• Hence boiling point of neo-pentyl chloride < iso-pentyl chloride < n-pentyl chloride.

Bromomethane, Bromoform, Chloromethane, Dibromomethane:

  • For the same alkyl group the boiling points of haloalkanes are in the order RCl < RBr< RI, because with the increase in the size of halogen atom the magnitude of van der Wall forces of attraction increases. For the same halogen, the boiling point increases with the increase in the molecular mass. As the number of halogen in a molecule increases the boiling point of the compound increases.
  • Hence boiling point of Chloromethane < Bromomethane <  Dibromomethane < Bromoform.

1-Chloropropane, isopropyl chloride, 1-Chlorobutane:

  • As the number of halogen in a molecule increases the boiling point of the compound increases. Among isomeric alkyl halides, the boiling point decreases with the increase in branching in the alkyl group, because with branching the molecule attains spherical shape with less surface area. As a result, interparticle forces become weaker. Hence the boiling point decreases. The order of boiling point is Primary  > Secondary >= iso > Tertiary.
  • Hence boiling point of isopropyl chloride < 1-Chloropropane < 1-Chlorobutane.

Methyl chloride, methyl bromide, methyl iodide:

  • For the same alkyl group the boiling points of haloalkanes are in the order RCl < RBr < RI, because with the increase in the size of halogen atom the magnitude of van der Wall forces of attraction increases.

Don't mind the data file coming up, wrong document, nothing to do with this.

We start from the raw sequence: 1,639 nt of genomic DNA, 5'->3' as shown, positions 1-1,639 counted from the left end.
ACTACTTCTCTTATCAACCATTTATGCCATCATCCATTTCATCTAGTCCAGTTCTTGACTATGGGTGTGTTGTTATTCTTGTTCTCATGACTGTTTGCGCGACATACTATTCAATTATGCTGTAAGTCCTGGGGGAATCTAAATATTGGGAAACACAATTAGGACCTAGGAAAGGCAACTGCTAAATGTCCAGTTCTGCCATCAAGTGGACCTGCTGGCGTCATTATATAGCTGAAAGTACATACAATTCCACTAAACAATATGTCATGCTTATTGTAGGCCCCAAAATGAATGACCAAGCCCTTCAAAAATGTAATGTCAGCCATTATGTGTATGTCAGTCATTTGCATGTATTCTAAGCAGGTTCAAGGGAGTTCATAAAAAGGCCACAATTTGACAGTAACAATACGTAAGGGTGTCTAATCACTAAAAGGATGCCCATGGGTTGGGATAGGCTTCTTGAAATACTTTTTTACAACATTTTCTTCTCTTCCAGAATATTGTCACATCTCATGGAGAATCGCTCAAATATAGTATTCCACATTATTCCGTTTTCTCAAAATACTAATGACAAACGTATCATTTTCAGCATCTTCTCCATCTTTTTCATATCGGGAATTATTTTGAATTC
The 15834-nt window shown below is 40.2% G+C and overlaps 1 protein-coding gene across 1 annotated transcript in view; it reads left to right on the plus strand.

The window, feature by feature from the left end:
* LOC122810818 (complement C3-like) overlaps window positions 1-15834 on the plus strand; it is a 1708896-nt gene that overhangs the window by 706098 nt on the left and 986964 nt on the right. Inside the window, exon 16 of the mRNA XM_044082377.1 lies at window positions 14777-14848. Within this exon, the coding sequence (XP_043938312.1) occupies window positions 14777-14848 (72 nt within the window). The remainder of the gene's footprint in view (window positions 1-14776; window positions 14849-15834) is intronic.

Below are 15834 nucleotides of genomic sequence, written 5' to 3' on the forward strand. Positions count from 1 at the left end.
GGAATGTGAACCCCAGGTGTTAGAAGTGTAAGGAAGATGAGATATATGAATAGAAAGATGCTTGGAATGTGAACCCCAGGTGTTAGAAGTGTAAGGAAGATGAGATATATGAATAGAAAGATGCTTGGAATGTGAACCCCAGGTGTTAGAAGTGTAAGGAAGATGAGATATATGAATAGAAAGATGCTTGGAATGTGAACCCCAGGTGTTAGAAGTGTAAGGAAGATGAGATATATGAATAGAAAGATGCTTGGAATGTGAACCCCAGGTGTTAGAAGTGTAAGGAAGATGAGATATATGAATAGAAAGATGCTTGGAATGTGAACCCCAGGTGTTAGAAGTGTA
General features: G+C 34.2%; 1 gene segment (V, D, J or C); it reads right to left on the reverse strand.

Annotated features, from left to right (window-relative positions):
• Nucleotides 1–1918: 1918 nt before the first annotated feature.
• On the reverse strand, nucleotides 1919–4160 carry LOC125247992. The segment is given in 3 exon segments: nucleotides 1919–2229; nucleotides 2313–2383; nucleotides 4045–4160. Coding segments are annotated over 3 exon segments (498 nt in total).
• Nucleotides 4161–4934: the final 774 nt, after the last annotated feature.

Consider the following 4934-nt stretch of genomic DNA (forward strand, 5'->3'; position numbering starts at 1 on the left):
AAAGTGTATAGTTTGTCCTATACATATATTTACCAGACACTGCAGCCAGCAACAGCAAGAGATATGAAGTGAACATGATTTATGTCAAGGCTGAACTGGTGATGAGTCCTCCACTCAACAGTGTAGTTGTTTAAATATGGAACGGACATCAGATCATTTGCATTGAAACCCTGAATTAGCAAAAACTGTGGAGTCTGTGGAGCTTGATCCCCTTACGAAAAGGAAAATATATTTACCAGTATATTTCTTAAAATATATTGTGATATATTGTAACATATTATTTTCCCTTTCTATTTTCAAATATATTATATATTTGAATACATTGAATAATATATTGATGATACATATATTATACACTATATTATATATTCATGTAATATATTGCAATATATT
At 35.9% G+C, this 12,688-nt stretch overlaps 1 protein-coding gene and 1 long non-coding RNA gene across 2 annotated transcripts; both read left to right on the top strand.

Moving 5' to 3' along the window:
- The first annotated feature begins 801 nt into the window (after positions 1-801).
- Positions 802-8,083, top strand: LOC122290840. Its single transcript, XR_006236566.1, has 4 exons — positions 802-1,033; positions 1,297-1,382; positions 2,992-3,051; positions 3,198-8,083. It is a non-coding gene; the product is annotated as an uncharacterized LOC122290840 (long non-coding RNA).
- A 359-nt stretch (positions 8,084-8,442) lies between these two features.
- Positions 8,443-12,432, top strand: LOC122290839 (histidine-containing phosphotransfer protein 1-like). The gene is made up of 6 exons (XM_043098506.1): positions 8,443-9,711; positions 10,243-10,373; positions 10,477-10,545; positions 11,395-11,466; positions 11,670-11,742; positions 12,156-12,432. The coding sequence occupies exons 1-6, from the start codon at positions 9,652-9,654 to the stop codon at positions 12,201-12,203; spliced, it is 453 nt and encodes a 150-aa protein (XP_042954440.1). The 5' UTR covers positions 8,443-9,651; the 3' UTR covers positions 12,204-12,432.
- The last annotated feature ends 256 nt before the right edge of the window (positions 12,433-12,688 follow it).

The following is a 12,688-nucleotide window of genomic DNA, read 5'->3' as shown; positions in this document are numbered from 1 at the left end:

• Hence the order of boiling points is Methyl chloride (CH3Cl) < methyl bromide (CH3Br) < methyl iodide (CH3I).

Methyl bromide, methylene bromide, bromoform:

  • As the number of halogen in a molecule increases the boiling point of the compound increases.
  • Hence the order of boiling points is methyl bromide (CH3Br) < methylene bromide (CH2Br2) < Bromoform (CHBr3).

Propane, n-propyl bromide, isopropyl bromide:

  • Haloalkanes have higher boiling points as compared to those compared to corresponding alkanes. This is due to their polarity and strong dipole-dipole attractive interaction between haloakane molecules.
  • Among isomeric alkyl halides, the boiling point decreases with the increase in branching in the alkyl group, because with branching the molecule attains spherical shape with less surface area. As a result, interparticle forces become weaker. Hence the boiling point decreases. The order of boiling point is Primary  > Secondary >= iso > Tertiary.
  • Hence the order of boiling points is propane (alkane) < isopropyl bromide (isoalkyl halide) < n-propyl bromide (primary alkyl halide).

n-butyl chloride, iso-butyl chloride, tert-butyl chloride:

  • Among isomeric alkyl halides, the boiling point decreases with the increase in branching in the alkyl group, because with branching the molecule attains spherical shape with less surface area. As a result, interparticle forces become weaker. Hence the boiling point decreases. The order of boiling point is Primary  > Secondary >= iso > Tertiary.